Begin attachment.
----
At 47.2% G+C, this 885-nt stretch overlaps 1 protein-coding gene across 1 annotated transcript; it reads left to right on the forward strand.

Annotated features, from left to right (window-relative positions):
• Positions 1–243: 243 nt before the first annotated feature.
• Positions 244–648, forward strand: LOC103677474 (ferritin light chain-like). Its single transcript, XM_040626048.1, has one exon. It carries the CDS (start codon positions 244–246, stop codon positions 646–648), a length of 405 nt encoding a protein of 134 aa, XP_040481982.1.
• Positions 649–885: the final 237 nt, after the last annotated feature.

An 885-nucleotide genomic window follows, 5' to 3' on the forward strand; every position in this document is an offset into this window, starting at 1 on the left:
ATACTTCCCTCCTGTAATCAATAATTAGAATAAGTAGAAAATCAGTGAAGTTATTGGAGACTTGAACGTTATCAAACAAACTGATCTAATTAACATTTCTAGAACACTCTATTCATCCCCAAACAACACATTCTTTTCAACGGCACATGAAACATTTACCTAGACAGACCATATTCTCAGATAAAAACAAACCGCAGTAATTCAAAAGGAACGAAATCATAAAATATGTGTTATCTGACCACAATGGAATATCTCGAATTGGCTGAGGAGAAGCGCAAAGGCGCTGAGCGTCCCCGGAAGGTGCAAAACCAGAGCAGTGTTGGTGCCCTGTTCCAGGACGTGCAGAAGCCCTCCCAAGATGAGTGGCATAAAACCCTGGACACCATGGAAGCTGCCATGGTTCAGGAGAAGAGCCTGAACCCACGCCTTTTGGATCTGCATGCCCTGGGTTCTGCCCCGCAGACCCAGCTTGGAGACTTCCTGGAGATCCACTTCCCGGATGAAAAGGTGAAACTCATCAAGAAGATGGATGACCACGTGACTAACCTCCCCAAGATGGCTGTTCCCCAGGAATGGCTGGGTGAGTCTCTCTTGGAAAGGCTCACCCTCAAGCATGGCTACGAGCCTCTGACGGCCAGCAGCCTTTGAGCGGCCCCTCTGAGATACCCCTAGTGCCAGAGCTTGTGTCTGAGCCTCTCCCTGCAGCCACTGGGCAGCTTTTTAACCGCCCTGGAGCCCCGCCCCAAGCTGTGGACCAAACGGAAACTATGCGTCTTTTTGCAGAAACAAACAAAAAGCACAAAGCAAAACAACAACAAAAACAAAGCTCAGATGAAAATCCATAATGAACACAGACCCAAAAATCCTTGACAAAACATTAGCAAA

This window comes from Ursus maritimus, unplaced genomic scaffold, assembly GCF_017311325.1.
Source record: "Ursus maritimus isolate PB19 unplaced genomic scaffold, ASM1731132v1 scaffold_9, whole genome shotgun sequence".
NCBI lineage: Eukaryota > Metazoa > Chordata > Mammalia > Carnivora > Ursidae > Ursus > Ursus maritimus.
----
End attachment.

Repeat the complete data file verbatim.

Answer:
At 47.2% G+C, this 885-nt stretch overlaps 1 protein-coding gene across 1 annotated transcript; it reads left to right on the forward strand.

Annotated features, from left to right (window-relative positions):
• Positions 1–243: 243 nt before the first annotated feature.
• Positions 244–648, forward strand: LOC103677474 (ferritin light chain-like). Its single transcript, XM_040626048.1, has one exon. It carries the CDS (start codon positions 244–246, stop codon positions 646–648), a length of 405 nt encoding a protein of 134 aa, XP_040481982.1.
• Positions 649–885: the final 237 nt, after the last annotated feature.

An 885-nucleotide genomic window follows, 5' to 3' on the forward strand; every position in this document is an offset into this window, starting at 1 on the left:
ATACTTCCCTCCTGTAATCAATAATTAGAATAAGTAGAAAATCAGTGAAGTTATTGGAGACTTGAACGTTATCAAACAAACTGATCTAATTAACATTTCTAGAACACTCTATTCATCCCCAAACAACACATTCTTTTCAACGGCACATGAAACATTTACCTAGACAGACCATATTCTCAGATAAAAACAAACCGCAGTAATTCAAAAGGAACGAAATCATAAAATATGTGTTATCTGACCACAATGGAATATCTCGAATTGGCTGAGGAGAAGCGCAAAGGCGCTGAGCGTCCCCGGAAGGTGCAAAACCAGAGCAGTGTTGGTGCCCTGTTCCAGGACGTGCAGAAGCCCTCCCAAGATGAGTGGCATAAAACCCTGGACACCATGGAAGCTGCCATGGTTCAGGAGAAGAGCCTGAACCCACGCCTTTTGGATCTGCATGCCCTGGGTTCTGCCCCGCAGACCCAGCTTGGAGACTTCCTGGAGATCCACTTCCCGGATGAAAAGGTGAAACTCATCAAGAAGATGGATGACCACGTGACTAACCTCCCCAAGATGGCTGTTCCCCAGGAATGGCTGGGTGAGTCTCTCTTGGAAAGGCTCACCCTCAAGCATGGCTACGAGCCTCTGACGGCCAGCAGCCTTTGAGCGGCCCCTCTGAGATACCCCTAGTGCCAGAGCTTGTGTCTGAGCCTCTCCCTGCAGCCACTGGGCAGCTTTTTAACCGCCCTGGAGCCCCGCCCCAAGCTGTGGACCAAACGGAAACTATGCGTCTTTTTGCAGAAACAAACAAAAAGCACAAAGCAAAACAACAACAAAAACAAAGCTCAGATGAAAATCCATAATGAACACAGACCCAAAAATCCTTGACAAAACATTAGCAAA

This window comes from Ursus maritimus, unplaced genomic scaffold, assembly GCF_017311325.1.
Source record: "Ursus maritimus isolate PB19 unplaced genomic scaffold, ASM1731132v1 scaffold_9, whole genome shotgun sequence".
NCBI lineage: Eukaryota > Metazoa > Chordata > Mammalia > Carnivora > Ursidae > Ursus > Ursus maritimus.